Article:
Hypersensitivity vasculitis in a young adult
Department of Allergy, Dr. Mehta’s Hospitals, Chennai, Tamil Nadu, India
|Date of Web Publication||12-Oct-2018|
Source of Support: None, Conflict of Interest: None
This is a case report of a case of hypersensitive vasculitis in a young man. After a comprehensive history and analysis of his symptoms, the symptoms were triggered probably after exposure to yellow fever vaccine. The patient’s symptoms were brought under control after starting on immunosuppressive medication.
Keywords: Henoch–Schonlein purpura, hypersensitivity vasculitis, leukocytoclastic vasculitis
|How to cite this article:|
Mohamed Z. Hypersensitivity vasculitis in a young adult. Indian J Allergy Asthma Immunol 2018;32:78-81
A 31-year-old male who presented with a palpable purpuric rash which was later diagnosed as hypersensitivity vasculitis secondary to the administration of yellow fever vaccine.
A 31-year-old male presented with complaints of pinpoint, palpable purpuric rash on his palms and legs. He had no history of allergic reactions, connective tissue disease, respiratory tract infection, and/or use of antibiotics or another drug intake before the onset of the rash.
He described that about 10 months back, he presented with a similar rash on his legs. The rash was bigger and covered a larger area on his legs. Examination of the pictures, at the time of presentation, revealed multiple palpable, purpuric violaceous papules coalescing into serpiginous plaques with large adherent black eschars overlying his lower extremities [Figure 1].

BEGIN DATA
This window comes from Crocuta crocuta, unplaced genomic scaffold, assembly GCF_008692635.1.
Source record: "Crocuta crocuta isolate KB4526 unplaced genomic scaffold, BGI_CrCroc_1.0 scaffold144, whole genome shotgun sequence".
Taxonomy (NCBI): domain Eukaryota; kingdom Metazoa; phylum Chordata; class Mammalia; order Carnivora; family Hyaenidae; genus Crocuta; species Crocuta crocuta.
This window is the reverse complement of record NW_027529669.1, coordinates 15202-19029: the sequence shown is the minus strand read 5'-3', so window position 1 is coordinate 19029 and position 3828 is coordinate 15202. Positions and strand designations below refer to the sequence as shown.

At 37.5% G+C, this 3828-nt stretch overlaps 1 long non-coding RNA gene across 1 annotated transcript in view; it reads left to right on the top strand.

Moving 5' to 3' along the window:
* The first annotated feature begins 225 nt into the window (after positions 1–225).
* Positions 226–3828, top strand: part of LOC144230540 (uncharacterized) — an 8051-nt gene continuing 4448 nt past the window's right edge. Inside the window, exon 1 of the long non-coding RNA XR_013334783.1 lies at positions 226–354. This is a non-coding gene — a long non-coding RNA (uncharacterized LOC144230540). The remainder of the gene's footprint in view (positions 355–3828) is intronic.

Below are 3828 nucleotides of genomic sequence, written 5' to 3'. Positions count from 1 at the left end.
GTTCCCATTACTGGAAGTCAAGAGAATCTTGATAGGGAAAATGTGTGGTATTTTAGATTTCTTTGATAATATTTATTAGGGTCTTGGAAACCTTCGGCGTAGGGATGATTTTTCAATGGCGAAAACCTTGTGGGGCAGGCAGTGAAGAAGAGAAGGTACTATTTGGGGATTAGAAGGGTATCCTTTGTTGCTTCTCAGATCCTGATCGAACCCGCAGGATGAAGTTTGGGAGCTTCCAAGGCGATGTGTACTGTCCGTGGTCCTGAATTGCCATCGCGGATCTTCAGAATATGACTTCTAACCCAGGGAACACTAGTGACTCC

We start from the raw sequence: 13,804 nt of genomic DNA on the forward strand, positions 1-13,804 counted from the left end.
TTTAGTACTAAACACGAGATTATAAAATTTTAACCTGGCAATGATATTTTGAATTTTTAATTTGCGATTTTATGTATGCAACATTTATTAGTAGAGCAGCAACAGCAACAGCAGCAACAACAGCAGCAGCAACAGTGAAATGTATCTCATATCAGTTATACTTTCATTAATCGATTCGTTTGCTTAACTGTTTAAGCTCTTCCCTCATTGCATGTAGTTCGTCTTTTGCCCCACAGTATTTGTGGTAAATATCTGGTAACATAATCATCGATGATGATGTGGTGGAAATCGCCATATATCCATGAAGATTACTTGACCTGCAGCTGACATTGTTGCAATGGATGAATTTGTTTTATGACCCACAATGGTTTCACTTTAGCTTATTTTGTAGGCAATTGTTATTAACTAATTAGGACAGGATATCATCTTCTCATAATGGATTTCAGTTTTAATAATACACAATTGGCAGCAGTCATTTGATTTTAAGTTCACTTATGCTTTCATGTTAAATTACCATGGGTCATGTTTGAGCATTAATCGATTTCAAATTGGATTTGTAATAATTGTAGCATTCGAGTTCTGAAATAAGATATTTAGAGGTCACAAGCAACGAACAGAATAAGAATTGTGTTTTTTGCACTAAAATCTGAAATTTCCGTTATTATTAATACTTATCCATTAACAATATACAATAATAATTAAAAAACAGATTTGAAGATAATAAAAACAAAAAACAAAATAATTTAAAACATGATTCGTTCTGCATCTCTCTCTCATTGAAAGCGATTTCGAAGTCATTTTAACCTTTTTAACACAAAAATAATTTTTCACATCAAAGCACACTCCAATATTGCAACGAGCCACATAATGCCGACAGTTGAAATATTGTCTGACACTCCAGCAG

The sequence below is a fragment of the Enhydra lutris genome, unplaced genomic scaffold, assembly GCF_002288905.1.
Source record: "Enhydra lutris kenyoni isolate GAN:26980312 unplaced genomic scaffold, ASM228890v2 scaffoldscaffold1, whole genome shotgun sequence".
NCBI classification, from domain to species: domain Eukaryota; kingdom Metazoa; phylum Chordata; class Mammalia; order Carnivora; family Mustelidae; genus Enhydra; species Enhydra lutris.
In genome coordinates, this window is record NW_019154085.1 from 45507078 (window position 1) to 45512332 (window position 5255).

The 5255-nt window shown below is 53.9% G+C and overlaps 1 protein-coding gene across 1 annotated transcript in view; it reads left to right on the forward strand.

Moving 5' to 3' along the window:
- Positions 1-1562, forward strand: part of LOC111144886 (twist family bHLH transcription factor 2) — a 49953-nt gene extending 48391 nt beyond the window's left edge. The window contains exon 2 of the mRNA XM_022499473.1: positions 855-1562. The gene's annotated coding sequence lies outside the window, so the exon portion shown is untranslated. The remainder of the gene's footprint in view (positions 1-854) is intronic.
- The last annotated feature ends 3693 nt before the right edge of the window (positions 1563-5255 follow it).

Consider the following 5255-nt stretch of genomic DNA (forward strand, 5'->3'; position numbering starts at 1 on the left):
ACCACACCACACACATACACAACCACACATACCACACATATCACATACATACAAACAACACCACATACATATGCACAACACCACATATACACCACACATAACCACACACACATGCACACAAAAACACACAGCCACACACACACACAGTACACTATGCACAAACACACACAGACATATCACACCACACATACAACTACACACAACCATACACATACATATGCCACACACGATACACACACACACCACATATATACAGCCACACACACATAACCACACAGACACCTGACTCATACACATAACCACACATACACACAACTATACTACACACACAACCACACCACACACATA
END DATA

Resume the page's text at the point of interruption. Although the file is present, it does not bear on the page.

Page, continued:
He underwent a skin biopsy at the start of his treatment that showed vasculitic changes. Skin biopsy and direct immunofluorescence showed immunoglobulin A (IgA), C3c, and fibrin deposits on the vessel walls.
He was started on systemic steroids prednisone 1 mg/kg body weight by his then treating consultant for 3 months. He stopped his medication at the end of 3 months; however, on discontinuing his tapered steroid medications, he again developed the vasculitic skin rash for which he was advised the steroids at a higher dose for 6 more months.
The rash partially cleared up and became small, pinpoint, purpuric rash; however, at the end of the treatment period, he developed weakness in both legs and was unable to walk. Evaluation by his orthopedist from magnetic resonance imaging of both hip joints showed avascular necrosis of both hip joints and was advised bilateral hip replacement.
The patient subsequently visited our clinic for an allergy and immunology workup. On physical examination, no abnormalities were found and examination of the skin revealed the presence of around pinpoint, purpuric rash on his palms and legs, which comes spontaneously and clears up within 48 h. The rash was not itchy but has mild burning quality to the rash. The elevated palpable purpuric lesions were 2–3 mm in diameter, all at the same stage and did not blanch on pressure [Figure 2].